A 1996 City of Vancouver administrative report to the Standing Committee on Planning and Environment indicates that staff sought council support to list the Shaughnessy Hospital main building on the Vancouver Heritage Register, after having already postponed this in 1994 because hospital staff had asked for additional time to investigate possibilities for restoring the buildings in question. At this time, city staff supported the inclusion of the building on the register.

A 1999 policy report to city council, talking about a previous master plan for the hospital site, noted that the plan had the support of city heritage staff precisely because it did not endanger heritage buildings. This report specifically referred to blocks A and B of the Shaughnessy Hospital as heritage structures, as they are listed on the Recent Landmarks Inventory and the interiors were assessed as part of the 1996 Heritage Interiors Inventory.

An important counterpoint to this discussion is the example of the Mental Health Building (formerly known as the Jean Matheson Pavilion), located in close proximity to the Shaughnessy Building. This building has been successfully renovated with its heritage elements retained, and could serve as an instructive example for preserving the Shaughnessy Building.


Heritage Vancouver’s Position

Shaughnessy Hospital should not be demolished.

It has an important place in Vancouver’s history and in the memory of many Canadians. Its preservation would highlight and honour the significant contributions of countless veterans involved in Canadian military operations. Retaining this historic building would also serve as an important reminder of the significant changes in health and social services that have taken place in BC during the 20th century.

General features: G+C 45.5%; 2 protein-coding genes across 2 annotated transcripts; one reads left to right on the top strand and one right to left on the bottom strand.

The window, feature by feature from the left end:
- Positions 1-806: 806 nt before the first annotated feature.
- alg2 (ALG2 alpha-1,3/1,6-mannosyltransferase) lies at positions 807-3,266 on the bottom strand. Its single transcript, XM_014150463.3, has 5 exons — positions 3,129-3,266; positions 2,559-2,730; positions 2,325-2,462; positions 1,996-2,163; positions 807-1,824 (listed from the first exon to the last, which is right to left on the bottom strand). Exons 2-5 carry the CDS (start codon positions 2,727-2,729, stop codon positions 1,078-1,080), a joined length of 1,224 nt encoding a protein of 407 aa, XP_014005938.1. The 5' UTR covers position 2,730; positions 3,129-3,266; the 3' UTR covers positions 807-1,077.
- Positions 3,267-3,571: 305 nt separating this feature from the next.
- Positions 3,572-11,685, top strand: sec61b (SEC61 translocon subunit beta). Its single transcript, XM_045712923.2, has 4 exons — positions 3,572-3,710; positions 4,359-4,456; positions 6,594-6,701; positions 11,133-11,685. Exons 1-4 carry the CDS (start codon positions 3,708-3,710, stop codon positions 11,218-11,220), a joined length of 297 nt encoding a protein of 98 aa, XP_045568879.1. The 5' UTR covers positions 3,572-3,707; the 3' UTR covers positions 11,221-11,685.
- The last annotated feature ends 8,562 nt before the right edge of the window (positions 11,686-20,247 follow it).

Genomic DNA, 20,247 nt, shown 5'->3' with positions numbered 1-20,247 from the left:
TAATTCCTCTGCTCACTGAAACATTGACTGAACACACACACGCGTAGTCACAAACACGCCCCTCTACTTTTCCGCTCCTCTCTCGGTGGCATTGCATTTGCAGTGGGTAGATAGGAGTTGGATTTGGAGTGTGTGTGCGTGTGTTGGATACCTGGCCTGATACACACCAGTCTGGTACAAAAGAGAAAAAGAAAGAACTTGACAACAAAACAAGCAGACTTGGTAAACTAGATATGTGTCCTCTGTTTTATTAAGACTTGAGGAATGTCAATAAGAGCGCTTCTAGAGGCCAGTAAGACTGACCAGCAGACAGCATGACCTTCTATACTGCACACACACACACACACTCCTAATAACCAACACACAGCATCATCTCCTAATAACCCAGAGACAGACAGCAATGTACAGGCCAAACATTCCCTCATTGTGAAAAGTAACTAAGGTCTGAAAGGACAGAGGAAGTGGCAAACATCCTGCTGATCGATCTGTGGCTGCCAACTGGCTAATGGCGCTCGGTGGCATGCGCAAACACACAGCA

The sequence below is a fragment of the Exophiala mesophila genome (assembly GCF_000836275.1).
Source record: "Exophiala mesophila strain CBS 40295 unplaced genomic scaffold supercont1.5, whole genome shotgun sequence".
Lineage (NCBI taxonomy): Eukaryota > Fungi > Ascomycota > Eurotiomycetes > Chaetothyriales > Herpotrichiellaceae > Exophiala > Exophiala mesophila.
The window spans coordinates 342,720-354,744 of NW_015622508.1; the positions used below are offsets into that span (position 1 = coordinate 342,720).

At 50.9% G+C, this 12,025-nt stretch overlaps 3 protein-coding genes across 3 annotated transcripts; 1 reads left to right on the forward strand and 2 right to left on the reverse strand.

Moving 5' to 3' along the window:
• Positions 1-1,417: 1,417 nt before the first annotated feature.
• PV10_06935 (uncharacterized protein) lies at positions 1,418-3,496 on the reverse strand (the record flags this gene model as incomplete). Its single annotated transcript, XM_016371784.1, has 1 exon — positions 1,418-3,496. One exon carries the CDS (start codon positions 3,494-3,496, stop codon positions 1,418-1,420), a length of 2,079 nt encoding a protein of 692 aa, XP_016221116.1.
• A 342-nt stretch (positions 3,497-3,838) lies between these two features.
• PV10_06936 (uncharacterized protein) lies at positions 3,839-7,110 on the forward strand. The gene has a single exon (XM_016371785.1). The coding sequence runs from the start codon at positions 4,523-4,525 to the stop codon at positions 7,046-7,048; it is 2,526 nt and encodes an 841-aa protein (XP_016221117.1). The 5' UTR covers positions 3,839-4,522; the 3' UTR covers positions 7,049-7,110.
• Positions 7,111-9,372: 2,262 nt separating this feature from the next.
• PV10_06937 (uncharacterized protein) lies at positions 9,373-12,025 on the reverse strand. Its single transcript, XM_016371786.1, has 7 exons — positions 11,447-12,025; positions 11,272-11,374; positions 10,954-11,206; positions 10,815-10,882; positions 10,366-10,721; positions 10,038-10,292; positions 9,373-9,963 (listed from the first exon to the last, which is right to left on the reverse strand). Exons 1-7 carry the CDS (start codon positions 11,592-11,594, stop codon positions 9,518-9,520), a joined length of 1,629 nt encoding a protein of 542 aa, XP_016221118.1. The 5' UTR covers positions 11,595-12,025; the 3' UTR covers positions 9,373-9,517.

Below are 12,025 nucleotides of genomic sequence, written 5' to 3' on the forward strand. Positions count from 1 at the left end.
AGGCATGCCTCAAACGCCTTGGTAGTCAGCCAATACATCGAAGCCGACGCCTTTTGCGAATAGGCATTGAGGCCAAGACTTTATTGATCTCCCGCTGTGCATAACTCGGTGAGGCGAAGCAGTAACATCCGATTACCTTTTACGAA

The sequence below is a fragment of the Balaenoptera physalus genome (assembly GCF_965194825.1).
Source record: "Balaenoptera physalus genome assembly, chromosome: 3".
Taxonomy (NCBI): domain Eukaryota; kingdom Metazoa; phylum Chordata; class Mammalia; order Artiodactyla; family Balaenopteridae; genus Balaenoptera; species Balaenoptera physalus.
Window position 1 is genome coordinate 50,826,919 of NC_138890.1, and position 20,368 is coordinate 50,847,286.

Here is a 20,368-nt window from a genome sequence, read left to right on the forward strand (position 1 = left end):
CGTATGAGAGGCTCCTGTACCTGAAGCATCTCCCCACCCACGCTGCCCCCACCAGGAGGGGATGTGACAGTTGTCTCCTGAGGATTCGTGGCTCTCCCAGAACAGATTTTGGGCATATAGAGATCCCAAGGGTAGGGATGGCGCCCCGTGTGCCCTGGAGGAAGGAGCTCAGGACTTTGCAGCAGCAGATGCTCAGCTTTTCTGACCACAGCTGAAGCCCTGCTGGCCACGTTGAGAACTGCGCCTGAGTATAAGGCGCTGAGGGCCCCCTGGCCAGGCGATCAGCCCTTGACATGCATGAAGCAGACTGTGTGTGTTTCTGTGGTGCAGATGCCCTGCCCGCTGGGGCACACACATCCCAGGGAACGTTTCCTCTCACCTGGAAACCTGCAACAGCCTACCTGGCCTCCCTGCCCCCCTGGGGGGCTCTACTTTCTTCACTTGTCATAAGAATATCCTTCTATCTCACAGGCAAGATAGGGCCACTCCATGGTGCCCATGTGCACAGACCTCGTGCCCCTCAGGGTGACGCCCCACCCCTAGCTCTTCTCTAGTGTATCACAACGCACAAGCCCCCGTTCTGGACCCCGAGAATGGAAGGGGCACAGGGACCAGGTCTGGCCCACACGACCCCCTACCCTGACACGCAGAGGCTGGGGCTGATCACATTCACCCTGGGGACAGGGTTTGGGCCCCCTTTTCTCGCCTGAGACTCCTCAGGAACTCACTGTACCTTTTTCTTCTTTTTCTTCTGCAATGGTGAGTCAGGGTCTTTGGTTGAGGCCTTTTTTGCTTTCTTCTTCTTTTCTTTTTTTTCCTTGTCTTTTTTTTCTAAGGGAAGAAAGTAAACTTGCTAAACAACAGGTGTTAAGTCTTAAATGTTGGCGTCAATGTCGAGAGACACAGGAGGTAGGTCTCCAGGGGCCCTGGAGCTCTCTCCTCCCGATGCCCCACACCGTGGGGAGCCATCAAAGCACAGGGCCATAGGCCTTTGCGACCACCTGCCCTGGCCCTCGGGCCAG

Heritage Vancouver encourages the Provincial Health Services Authority and the City of Vancouver to investigate the significant value of retaining the Shaughnessy Hospital building, an important and singular piece of Vancouver’s 20th century history, before finalizing the master plan for redeveloping the site.

As has already occurred on this site, we urge a creative exploration of ways to retain the significant heritage elements of the Shaughnessy Hospital within the context of new development.


Update August 6, 2014: The current plan is to partially demolish the Shaughnessy Hospital and integrate the remaining elements into Women’s hospital. Heritage Vancouver has been given reassurance that the entrance with the spectacular WW1 memorial Beatrice Lenny friezes will not be affected. The Pavilion next door was restored in 2004 and the name was changed from the Jean Matheson Pavilion to the Mental Health Pavilion. Heritage Vancouver plans to request that the name be restored in memory of this famous WW1 nurse. We will continue to monitor the development to ensure the friezes survive and Jean’s name is restored.